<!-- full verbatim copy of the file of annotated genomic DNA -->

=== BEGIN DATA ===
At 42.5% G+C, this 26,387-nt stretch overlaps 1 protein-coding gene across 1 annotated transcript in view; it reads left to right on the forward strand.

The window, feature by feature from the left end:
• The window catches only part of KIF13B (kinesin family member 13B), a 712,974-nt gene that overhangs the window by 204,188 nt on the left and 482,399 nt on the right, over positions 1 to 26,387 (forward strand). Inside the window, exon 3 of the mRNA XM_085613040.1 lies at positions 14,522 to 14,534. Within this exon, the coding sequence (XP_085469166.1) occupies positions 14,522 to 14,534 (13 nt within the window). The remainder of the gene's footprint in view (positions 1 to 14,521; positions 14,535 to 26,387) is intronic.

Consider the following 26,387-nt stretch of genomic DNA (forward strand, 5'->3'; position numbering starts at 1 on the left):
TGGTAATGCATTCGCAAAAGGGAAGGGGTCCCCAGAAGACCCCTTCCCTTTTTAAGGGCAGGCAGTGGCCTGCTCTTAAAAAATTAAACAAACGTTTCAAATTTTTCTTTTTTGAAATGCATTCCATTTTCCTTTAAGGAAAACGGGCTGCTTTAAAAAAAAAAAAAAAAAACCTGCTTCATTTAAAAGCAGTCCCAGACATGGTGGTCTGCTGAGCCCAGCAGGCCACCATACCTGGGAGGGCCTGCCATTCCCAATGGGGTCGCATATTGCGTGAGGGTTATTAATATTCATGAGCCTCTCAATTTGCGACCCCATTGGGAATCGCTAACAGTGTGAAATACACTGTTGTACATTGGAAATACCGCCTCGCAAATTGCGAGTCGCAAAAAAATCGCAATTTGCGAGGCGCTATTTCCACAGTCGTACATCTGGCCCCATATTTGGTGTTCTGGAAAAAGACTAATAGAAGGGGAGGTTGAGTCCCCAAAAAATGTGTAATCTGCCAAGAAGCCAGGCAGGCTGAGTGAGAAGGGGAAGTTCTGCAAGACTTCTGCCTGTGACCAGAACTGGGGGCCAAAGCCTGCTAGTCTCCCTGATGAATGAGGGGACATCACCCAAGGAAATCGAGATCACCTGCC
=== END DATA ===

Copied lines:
At 42.5% G+C, this 26,387-nt stretch overlaps 1 protein-coding gene across 1 annotated transcript in view; it reads left to right on the forward strand.

The window, feature by feature from the left end:
• The window catches only part of KIF13B (kinesin family member 13B), a 712,974-nt gene that overhangs the window by 204,188 nt on the left and 482,399 nt on the right, over positions 1 to 26,387 (forward strand). Inside the window, exon 3 of the mRNA XM_085613040.1 lies at positions 14,522 to 14,534. Within this exon, the coding sequence (XP_085469166.1) occupies positions 14,522 to 14,534 (13 nt within the window). The remainder of the gene's footprint in view (positions 1 to 14,521; positions 14,535 to 26,387) is intronic.

Consider the following 26,387-nt stretch of genomic DNA (forward strand, 5'->3'; position numbering starts at 1 on the left):
TGGTAATGCATTCGCAAAAGGGAAGGGGTCCCCAGAAGACCCCTTCCCTTTTTAAGGGCAGGCAGTGGCCTGCTCTTAAAAAATTAAACAAACGTTTCAAATTTTTCTTTTTTGAAATGCATTCCATTTTCCTTTAAGGAAAACGGGCTGCTTTAAAAAAAAAAAAAAAAAACCTGCTTCATTTAAAAGCAGTCCCAGACATGGTGGTCTGCTGAGCCCAGCAGGCCACCATACCTGGGAGGGCCTGCCATTCCCAATGGGGTCGCATATTGCGTGAGGGTTATTAATATTCATGAGCCTCTCAATTTGCGACCCCATTGGGAATCGCTAACAGTGTGAAATACACTGTTGTACATTGGAAATACCGCCTCGCAAATTGCGAGTCGCAAAAAAATCGCAATTTGCGAGGCGCTATTTCCACAGTCGTACATCTGGCCCCATATTTGGTGTTCTGGAAAAAGACTAATAGAAGGGGAGGTTGAGTCCCCAAAAAATGTGTAATCTGCCAAGAAGCCAGGCAGGCTGAGTGAGAAGGGGAAGTTCTGCAAGACTTCTGCCTGTGACCAGAACTGGGGGCCAAAGCCTGCTAGTCTCCCTGATGAATGAGGGGACATCACCCAAGGAAATCGAGATCACCTGCC